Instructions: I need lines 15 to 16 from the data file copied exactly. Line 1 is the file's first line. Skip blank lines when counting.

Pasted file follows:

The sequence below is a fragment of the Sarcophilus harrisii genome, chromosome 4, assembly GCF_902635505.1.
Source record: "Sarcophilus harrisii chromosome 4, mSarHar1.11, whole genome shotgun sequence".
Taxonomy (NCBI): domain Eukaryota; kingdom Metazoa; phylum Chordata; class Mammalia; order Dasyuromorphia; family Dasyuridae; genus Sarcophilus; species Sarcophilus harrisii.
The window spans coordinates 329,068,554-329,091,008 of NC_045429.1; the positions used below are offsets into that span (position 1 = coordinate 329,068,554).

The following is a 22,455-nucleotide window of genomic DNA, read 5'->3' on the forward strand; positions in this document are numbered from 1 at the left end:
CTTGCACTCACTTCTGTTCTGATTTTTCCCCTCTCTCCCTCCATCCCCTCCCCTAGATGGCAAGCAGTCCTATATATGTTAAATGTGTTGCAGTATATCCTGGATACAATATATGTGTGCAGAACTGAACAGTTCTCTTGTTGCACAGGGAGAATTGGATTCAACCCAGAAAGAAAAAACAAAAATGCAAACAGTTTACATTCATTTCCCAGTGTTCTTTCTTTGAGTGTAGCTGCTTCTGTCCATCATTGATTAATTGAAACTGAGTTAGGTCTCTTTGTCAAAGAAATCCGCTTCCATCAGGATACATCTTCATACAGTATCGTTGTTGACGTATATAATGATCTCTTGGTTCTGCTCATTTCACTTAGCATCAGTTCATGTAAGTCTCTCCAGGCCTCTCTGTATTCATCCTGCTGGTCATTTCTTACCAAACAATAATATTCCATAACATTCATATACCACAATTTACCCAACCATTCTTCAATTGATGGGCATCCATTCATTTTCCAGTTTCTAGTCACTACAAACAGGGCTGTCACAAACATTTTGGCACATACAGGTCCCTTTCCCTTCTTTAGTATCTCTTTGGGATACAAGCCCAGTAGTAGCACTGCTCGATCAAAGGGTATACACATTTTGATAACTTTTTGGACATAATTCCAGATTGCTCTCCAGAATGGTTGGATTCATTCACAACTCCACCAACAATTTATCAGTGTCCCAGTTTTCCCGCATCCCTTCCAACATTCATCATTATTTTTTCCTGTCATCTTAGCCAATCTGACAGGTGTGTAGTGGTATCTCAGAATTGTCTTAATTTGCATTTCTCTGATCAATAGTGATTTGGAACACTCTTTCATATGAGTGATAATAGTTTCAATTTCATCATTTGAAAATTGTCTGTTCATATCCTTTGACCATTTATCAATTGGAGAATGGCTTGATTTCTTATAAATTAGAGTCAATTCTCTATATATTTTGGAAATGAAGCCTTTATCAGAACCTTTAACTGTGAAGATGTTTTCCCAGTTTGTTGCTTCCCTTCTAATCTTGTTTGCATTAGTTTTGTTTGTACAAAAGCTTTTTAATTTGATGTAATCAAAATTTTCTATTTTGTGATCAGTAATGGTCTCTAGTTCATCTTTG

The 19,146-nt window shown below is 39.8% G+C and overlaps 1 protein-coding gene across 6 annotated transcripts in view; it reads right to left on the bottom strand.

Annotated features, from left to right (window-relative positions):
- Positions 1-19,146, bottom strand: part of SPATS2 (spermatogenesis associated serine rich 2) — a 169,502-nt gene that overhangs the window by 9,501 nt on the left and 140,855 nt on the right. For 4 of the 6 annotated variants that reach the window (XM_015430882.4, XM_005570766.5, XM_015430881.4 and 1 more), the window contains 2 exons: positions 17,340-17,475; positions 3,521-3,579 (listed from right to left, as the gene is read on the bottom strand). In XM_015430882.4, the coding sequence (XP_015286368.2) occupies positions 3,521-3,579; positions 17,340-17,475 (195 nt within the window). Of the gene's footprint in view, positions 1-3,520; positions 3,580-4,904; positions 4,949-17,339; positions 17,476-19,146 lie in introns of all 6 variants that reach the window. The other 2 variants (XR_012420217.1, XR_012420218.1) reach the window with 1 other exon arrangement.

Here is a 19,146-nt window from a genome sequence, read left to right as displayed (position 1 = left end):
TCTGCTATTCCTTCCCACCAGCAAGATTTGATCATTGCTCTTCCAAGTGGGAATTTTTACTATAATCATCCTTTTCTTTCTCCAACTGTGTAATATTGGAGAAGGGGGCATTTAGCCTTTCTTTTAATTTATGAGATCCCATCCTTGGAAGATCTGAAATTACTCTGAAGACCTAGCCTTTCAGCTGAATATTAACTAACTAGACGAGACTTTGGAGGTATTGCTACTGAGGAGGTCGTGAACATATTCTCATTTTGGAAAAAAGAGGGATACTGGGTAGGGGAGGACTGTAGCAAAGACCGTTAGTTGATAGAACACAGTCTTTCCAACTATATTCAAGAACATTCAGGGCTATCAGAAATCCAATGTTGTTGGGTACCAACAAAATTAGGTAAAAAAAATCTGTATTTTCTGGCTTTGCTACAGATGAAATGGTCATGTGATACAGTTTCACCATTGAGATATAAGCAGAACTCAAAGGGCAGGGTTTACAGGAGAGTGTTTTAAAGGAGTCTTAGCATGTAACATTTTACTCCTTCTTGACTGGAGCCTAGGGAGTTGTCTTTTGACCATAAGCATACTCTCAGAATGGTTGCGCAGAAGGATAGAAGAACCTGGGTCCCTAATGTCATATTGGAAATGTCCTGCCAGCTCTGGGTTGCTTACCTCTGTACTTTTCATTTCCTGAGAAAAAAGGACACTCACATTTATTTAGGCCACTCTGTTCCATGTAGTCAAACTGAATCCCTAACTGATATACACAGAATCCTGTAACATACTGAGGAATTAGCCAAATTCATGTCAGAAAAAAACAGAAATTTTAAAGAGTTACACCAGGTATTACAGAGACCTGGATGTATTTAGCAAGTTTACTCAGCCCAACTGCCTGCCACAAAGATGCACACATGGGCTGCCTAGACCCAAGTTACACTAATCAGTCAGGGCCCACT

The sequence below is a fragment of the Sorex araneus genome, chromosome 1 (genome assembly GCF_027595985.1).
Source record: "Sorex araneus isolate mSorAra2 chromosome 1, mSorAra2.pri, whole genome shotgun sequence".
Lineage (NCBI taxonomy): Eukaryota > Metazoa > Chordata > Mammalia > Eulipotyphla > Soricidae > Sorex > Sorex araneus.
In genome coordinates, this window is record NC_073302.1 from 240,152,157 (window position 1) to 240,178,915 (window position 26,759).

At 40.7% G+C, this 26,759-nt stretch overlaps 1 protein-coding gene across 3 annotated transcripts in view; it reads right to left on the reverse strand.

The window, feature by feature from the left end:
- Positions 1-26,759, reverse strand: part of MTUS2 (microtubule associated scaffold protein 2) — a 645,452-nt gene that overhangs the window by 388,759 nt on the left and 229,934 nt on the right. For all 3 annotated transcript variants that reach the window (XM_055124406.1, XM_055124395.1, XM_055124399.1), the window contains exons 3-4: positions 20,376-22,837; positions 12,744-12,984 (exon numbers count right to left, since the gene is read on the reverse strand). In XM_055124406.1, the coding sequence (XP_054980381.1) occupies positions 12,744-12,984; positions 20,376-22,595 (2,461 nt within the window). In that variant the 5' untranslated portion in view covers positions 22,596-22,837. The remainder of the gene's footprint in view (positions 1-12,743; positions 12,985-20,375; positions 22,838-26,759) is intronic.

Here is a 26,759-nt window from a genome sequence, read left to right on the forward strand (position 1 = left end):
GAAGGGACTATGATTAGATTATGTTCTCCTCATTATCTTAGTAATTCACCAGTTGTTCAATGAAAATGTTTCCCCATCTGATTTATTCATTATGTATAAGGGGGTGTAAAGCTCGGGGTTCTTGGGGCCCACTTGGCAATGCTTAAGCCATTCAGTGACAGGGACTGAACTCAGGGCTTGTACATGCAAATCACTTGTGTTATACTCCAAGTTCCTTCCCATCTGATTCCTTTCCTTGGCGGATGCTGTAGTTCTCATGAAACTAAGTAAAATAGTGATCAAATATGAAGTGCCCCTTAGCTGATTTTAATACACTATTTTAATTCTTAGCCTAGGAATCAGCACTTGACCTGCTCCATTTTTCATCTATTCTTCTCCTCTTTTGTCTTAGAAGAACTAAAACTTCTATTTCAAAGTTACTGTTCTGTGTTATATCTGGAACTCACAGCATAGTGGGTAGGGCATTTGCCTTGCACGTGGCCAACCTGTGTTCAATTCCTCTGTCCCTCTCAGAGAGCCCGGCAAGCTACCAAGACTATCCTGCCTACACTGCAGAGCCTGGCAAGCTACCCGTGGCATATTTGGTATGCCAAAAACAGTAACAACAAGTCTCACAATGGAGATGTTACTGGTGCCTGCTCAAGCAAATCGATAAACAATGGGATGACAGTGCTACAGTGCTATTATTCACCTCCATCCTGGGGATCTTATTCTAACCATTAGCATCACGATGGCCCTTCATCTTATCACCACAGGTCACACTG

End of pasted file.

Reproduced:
In genome coordinates, this window is record NC_073302.1 from 240,152,157 (window position 1) to 240,178,915 (window position 26,759).

At 40.7% G+C, this 26,759-nt stretch overlaps 1 protein-coding gene across 3 annotated transcripts in view; it reads right to left on the reverse strand.